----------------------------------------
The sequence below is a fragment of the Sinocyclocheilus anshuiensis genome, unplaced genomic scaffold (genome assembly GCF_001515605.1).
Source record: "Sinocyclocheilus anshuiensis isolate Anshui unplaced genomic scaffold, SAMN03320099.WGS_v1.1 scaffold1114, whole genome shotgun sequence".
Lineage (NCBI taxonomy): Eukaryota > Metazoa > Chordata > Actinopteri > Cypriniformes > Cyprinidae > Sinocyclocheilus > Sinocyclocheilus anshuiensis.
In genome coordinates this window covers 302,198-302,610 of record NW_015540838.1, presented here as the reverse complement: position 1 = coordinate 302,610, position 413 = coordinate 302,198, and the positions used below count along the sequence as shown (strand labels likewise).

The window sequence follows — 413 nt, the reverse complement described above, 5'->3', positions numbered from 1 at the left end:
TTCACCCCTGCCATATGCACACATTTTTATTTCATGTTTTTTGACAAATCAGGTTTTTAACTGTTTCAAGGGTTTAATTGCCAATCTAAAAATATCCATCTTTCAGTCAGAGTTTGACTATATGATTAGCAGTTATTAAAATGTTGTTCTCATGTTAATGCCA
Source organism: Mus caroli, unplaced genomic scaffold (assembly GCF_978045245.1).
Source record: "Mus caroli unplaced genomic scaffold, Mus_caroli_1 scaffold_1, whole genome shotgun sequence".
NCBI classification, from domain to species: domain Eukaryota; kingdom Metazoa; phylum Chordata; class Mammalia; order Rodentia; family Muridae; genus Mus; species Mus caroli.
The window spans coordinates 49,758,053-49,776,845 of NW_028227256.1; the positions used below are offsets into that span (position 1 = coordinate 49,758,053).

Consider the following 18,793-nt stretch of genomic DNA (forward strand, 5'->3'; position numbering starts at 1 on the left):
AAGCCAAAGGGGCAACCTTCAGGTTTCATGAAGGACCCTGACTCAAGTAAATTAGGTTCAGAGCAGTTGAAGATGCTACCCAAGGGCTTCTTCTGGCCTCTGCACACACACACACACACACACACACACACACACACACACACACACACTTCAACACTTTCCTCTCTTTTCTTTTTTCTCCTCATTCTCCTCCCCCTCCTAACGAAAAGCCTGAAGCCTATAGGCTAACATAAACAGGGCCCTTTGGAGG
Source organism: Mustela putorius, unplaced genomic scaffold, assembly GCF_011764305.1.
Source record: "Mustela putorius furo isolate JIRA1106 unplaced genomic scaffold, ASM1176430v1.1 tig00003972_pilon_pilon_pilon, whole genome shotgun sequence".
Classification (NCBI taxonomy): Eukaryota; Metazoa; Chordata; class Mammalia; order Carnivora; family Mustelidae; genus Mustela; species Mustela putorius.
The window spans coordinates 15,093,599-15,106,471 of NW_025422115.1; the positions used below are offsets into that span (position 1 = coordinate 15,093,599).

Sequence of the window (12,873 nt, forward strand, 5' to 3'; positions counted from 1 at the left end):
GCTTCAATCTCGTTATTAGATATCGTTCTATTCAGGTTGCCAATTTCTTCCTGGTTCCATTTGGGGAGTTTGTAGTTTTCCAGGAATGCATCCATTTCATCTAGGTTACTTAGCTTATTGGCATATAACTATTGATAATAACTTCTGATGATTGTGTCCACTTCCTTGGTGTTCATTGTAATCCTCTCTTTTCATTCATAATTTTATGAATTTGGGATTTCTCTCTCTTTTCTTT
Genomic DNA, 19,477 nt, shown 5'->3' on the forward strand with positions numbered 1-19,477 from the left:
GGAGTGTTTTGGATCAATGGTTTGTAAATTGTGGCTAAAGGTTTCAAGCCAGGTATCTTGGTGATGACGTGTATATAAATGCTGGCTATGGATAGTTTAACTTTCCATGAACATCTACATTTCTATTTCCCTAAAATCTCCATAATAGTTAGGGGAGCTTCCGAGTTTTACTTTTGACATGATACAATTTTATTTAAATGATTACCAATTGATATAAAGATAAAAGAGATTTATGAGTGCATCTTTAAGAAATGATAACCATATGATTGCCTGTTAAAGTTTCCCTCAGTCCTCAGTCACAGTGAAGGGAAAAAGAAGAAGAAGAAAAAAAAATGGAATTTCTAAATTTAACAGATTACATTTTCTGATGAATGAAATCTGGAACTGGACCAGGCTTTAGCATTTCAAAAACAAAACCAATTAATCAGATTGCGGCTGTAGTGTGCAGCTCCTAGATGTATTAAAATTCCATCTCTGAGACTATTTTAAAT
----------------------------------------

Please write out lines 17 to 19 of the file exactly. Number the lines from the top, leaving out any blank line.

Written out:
Sequence of the window (12,873 nt, forward strand, 5' to 3'; positions counted from 1 at the left end):
GCTTCAATCTCGTTATTAGATATCGTTCTATTCAGGTTGCCAATTTCTTCCTGGTTCCATTTGGGGAGTTTGTAGTTTTCCAGGAATGCATCCATTTCATCTAGGTTACTTAGCTTATTGGCATATAACTATTGATAATAACTTCTGATGATTGTGTCCACTTCCTTGGTGTTCATTGTAATCCTCTCTTTTCATTCATAATTTTATGAATTTGGGATTTCTCTCTCTTTTCTTT
Genomic DNA, 19,477 nt, shown 5'->3' on the forward strand with positions numbered 1-19,477 from the left: